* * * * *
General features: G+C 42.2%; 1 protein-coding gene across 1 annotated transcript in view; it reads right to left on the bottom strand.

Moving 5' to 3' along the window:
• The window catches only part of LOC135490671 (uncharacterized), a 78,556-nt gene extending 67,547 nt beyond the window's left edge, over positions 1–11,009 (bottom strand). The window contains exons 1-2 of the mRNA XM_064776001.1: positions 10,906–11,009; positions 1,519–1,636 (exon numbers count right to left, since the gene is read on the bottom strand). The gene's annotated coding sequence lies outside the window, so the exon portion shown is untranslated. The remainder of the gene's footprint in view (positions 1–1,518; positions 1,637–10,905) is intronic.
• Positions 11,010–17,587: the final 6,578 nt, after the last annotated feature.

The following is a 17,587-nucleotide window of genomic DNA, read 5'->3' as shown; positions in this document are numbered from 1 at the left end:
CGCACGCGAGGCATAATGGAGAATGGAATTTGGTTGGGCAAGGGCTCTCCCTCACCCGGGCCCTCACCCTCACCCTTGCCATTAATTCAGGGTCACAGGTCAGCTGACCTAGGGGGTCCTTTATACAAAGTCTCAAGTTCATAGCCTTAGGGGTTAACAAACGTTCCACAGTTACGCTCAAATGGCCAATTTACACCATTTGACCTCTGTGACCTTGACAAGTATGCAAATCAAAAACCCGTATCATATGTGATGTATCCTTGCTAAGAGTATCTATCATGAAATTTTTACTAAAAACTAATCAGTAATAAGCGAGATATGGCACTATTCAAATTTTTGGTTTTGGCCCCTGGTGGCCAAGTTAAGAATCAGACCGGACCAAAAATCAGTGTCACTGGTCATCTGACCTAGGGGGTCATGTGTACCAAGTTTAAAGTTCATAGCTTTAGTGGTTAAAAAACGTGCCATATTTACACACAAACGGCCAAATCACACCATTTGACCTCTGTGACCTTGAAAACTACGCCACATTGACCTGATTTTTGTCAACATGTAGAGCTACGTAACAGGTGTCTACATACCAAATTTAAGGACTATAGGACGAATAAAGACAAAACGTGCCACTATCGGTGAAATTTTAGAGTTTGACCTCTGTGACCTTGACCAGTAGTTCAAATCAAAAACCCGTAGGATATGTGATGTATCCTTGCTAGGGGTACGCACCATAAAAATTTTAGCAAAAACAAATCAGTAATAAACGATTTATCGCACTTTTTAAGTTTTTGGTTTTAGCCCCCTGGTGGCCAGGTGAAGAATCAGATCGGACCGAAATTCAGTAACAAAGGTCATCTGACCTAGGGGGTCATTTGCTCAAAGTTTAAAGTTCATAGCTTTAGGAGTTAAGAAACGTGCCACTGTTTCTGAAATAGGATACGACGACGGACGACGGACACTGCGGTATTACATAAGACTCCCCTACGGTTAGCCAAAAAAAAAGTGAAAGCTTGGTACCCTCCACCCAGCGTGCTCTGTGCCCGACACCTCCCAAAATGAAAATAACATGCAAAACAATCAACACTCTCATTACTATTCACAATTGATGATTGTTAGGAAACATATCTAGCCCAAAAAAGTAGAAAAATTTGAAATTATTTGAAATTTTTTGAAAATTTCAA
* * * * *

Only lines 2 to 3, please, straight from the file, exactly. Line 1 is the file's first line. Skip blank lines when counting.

Moving 5' to 3' along the window:
• The window catches only part of LOC135490671 (uncharacterized), a 78,556-nt gene extending 67,547 nt beyond the window's left edge, over positions 1–11,009 (bottom strand). The window contains exons 1-2 of the mRNA XM_064776001.1: positions 10,906–11,009; positions 1,519–1,636 (exon numbers count right to left, since the gene is read on the bottom strand). The gene's annotated coding sequence lies outside the window, so the exon portion shown is untranslated. The remainder of the gene's footprint in view (positions 1–1,518; positions 1,637–10,905) is intronic.